Aurora’s turtle crossing signs protect species

Aurora’s turtle crossing signs protect species

Turtles more active during nesting season

COMMUNITY 03:54 PM by Sabina Seyidova Aurora Banner

pour on ivermectin for horses Zigong The Town of Aurora has put up new crossing signs for turtles, just in time for nesting season.

Kiambu joe fortune sister sites The signs on Henderson Drive around St. John’s Sideroad and Yonge Street will flash yellow when turtles cross the road. This will help drivers be more aware of the creatures, town communication specialist Michelle Outar-Danaii said.

parenthetically betway bookmaker The signs, which use solar power, will help protect the endangered species, said Aurora Coun. Rachel Gilliland. Aurora community members came up with the idea after a recent backlash on the proposed redevelopment of land known as Henderson Forest. The committee of adjustment was to inform resident of their decision on the redevelopment Thursday, May 9 said Wendy Kenyon, vice-president of Henderson Forest Aurora Ratepayers Association (HFARA) said. Kenyon said she has mixed feelings about the signs going up.

“It brings the community and town together as most people want to save the turtles, but, it is moving them to the construction zone.”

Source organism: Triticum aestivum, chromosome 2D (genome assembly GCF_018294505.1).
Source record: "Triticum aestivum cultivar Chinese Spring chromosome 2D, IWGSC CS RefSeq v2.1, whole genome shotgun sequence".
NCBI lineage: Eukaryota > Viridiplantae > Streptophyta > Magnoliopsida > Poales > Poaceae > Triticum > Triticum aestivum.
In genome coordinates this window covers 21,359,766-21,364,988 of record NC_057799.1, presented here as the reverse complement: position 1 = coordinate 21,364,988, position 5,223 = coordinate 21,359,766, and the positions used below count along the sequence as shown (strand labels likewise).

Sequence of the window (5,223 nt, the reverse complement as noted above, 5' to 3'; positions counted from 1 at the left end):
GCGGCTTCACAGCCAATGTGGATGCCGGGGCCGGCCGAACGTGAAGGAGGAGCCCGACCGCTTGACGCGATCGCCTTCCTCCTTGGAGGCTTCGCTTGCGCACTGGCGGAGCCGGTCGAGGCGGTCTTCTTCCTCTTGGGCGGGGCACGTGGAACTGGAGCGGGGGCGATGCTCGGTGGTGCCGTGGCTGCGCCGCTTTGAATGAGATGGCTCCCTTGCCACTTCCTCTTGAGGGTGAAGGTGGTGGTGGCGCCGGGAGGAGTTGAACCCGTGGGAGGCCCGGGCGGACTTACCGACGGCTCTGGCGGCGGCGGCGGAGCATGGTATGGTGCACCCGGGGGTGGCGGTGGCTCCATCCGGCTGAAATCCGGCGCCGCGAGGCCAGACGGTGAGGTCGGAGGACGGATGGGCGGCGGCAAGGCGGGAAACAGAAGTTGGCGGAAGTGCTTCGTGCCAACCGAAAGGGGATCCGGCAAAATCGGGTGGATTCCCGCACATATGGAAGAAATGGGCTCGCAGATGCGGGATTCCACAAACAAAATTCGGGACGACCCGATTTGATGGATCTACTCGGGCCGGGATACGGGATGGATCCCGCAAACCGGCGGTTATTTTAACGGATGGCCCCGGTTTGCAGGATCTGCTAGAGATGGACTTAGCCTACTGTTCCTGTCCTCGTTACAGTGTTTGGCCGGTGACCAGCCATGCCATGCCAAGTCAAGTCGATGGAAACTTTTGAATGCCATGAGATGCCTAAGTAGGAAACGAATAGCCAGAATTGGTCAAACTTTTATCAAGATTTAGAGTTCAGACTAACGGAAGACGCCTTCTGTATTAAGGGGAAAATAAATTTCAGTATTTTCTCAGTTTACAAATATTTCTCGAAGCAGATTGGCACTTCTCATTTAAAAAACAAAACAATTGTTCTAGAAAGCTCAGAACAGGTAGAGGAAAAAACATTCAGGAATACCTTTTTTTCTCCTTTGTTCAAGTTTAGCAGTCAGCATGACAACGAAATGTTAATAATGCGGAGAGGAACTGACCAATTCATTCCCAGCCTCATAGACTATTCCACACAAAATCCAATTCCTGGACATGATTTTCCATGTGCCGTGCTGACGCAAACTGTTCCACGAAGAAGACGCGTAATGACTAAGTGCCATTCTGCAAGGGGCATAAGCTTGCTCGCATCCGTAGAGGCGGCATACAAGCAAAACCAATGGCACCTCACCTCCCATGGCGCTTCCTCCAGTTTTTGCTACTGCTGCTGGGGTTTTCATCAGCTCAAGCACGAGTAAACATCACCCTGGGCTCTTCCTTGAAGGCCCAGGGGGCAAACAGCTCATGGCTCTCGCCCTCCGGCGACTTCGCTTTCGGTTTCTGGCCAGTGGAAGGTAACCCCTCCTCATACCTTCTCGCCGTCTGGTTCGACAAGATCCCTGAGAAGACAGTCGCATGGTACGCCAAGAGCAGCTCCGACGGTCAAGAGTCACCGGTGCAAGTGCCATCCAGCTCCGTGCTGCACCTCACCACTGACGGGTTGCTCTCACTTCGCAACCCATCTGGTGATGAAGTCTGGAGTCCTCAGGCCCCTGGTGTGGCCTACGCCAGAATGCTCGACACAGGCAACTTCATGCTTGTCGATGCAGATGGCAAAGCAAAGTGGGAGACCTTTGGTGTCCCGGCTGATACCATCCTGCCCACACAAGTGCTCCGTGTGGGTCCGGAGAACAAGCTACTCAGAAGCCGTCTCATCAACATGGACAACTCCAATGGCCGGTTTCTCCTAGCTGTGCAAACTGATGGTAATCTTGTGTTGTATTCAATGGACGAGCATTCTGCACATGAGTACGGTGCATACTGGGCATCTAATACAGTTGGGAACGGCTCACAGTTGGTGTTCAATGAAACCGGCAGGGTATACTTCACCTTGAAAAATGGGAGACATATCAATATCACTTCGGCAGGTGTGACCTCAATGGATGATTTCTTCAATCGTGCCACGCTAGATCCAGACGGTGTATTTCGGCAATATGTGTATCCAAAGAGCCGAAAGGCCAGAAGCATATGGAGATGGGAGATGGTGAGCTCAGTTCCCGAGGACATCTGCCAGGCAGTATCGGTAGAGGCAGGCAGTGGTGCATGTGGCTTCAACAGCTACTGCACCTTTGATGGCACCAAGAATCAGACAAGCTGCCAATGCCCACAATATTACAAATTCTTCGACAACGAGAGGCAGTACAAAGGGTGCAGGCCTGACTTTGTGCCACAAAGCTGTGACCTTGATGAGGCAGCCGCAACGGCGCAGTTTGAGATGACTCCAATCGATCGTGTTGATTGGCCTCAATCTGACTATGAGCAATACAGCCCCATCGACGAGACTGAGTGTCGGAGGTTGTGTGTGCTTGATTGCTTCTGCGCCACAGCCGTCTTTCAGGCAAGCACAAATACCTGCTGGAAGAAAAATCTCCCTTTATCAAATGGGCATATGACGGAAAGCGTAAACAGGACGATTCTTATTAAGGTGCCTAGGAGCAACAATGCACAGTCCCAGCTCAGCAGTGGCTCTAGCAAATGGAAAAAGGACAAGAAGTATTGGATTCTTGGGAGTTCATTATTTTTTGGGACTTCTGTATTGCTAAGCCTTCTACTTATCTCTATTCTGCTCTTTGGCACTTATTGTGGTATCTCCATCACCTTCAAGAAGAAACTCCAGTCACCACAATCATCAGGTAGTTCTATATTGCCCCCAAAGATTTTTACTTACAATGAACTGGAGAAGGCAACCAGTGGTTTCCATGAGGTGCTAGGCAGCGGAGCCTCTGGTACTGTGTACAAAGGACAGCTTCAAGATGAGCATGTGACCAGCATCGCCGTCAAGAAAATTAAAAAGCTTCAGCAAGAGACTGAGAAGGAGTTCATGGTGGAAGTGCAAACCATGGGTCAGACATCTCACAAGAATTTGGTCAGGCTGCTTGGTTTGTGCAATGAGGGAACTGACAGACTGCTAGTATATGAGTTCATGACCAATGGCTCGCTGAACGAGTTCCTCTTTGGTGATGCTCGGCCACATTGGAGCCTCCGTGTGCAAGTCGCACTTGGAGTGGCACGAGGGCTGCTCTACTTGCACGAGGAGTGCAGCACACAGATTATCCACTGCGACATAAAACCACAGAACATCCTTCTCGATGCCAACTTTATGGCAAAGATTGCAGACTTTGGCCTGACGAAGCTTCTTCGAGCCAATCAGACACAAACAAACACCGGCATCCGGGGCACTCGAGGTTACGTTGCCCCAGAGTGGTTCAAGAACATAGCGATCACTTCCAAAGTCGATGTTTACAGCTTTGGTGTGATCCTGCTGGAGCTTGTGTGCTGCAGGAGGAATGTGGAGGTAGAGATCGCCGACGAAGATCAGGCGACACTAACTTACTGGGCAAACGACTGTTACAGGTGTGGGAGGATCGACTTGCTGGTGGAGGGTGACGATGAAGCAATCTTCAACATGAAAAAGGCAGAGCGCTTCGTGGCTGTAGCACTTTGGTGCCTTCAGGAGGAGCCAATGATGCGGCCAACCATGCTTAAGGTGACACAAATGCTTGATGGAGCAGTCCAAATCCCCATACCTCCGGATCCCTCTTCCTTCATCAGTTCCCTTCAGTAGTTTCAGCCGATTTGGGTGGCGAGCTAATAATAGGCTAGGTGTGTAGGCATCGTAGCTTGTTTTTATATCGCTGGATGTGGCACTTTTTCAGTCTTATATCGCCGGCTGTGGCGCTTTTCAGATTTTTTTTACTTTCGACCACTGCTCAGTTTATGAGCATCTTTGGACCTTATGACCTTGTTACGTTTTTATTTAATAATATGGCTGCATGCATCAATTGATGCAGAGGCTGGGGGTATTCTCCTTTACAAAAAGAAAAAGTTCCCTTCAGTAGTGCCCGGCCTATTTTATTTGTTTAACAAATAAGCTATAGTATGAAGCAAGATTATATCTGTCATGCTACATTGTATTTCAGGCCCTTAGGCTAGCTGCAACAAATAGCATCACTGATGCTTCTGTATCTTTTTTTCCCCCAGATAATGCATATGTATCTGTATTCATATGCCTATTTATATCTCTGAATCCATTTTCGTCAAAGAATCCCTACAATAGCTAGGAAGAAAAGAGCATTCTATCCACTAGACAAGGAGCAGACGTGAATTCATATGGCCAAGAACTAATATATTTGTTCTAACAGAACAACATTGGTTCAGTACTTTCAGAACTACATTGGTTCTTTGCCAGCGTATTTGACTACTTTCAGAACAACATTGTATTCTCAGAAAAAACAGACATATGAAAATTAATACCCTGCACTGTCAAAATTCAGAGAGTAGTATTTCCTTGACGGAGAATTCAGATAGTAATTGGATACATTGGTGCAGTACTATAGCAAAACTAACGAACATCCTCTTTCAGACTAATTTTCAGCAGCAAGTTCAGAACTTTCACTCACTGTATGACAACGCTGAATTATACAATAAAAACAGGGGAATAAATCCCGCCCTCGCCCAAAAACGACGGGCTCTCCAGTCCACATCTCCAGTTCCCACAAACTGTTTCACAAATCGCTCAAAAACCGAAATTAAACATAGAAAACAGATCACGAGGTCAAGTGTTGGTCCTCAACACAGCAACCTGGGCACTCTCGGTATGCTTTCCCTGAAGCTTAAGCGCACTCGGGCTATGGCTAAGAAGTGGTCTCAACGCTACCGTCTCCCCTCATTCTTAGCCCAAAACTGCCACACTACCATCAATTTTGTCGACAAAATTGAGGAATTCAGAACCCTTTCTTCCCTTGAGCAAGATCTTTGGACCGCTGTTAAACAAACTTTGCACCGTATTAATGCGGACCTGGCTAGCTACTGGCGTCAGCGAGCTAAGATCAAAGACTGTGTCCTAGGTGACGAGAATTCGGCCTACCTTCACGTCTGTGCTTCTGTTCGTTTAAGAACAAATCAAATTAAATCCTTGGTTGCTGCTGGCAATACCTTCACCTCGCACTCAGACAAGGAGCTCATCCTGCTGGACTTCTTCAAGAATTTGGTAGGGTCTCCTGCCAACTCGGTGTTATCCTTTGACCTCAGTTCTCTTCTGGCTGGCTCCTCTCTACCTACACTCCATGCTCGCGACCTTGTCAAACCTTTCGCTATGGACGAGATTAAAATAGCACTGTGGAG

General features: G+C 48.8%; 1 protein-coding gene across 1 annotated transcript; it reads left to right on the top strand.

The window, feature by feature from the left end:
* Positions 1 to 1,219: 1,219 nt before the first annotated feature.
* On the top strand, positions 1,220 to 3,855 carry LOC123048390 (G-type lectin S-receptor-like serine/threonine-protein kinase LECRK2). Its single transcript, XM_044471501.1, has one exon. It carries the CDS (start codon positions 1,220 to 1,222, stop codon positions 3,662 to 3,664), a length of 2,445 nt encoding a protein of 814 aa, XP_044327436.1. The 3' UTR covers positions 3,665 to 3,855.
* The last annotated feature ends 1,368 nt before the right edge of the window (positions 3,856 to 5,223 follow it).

She said the organization initially formed in April 2017 to monitor turtle sightings at Salamander Pond and Tannery Creek, the “hot spot” for turtle crossings. This was done to demonstrate the impacts of redevelopment on turtles, but grew into awareness and concern for dangers they face on the road.

According to the Lake Simcoe Region Conservation Authority report provided by Outar-Danaii, almost half of the native species of reptiles and amphibians in Ontario have been designated as « at risk, » including the native turtle species. Road mortality has been identified as one of the major causes of their decline.

“The westbound traffic on Henderson Drive is particularly fast, posing a danger to turtles crossing because of poor line of sight,” Kenyon said.

Disturbances in the habitat of these turtles can have a negative effect on population viability.

“The signs will hopefully wake people up. We can get distracted while driving and the flash sign brings back awareness to slow down,” Kenyon said.